We used a previously reported behavioral optogenetic rig, camera setup, and methods for the recording of freely moving flies (Hampel et al., 2017, 2015; Seeds et al., 2014). The stimulus parameters used were 656 nm red light at 27 mW/cm2 intensity delivered at 5 Hz for 5 s (0.1 s on/off) with 10 or 30 second interstimulus intervals (total of 3 stimulations). While most of the driver lines were recorded using 30 second interstimulus intervals, pBMN-spGAL4 was recorded using 10 second intervals. This was because the elicited head nodding behavior occurred more robustly when stimulated every 10 seconds rather than 30 seconds.
Manual scoring of behavior from prerecorded video was performed using VCode software (Hagedorn et al., 2008) and analyzed in MATLAB (MathWorks Incorporated, Natick, MA). Some grooming and avoidance-like movements were annotated as previously described, including antennal, eye, ventral head, proboscis, and backward motion (Hampel et al., 2020a, 2017, 2015; Seeds et al., 2014). In this work, ventral head and proboscis grooming were combined and referred to as ventral head grooming. Head nodding was annotated when the fly tilted its head downward by any amount until it returned its head back in its original position. Dorsal head grooming was scored when the fly used one or both legs to touch its dorsal head, which included the dorsal part of the eye. During dorsal head grooming, flies sometimes nodded, rotated, or kept their heads in their original position to groom the outer dorsal areas of the head (dorsal eye and posterior dorsal eye).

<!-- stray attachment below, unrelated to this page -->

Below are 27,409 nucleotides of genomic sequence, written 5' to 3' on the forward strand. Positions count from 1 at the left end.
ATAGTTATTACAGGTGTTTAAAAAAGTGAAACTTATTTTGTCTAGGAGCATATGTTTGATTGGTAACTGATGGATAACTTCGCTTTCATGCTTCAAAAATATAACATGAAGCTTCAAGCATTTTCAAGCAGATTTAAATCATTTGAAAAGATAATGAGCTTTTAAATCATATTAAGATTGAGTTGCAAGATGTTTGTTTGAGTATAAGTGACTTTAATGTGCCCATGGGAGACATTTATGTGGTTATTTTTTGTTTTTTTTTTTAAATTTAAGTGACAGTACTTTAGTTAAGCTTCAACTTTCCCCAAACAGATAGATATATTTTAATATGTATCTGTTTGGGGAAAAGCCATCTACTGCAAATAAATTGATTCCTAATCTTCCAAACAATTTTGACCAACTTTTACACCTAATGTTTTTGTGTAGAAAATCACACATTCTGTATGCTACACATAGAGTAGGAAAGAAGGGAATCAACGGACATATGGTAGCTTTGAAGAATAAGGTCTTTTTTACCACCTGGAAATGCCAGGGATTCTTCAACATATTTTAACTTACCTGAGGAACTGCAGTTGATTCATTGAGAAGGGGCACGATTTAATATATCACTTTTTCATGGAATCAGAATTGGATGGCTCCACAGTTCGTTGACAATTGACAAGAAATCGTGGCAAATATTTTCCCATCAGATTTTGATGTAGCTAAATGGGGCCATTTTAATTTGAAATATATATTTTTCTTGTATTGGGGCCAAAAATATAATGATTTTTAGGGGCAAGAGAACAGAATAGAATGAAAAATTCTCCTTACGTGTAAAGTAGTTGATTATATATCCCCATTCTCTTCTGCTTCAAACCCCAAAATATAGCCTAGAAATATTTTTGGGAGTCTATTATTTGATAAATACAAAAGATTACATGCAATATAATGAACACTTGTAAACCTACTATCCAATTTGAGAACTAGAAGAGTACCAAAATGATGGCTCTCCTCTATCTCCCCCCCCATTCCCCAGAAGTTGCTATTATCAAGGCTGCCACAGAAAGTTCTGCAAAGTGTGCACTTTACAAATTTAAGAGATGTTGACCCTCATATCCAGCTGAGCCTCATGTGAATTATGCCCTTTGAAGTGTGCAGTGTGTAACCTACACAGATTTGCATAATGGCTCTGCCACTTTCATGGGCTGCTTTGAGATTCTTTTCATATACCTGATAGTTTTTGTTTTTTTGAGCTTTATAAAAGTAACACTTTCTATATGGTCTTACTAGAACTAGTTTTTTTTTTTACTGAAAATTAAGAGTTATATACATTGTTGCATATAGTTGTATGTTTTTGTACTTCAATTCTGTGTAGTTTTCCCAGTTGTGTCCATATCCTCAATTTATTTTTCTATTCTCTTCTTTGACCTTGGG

Behavioral data was analyzed using nonparametric statistical tests as previously reported (Hampel et al., 2020a, 2017, 2015). The percent time flies spent performing each behavior was calculated. To compare the behavior performed by each experimental genotype with its corresponding genetic control, we performed pairwise comparisons for each behavior using a Mann-Whitney U test and applied Bonferroni correction. Note that we tested both male and female flies for optogenetic activation of behavior. Although only males are presented in this manuscript, optogenetic activation was found to elicit similar behaviors in both males and females (not shown).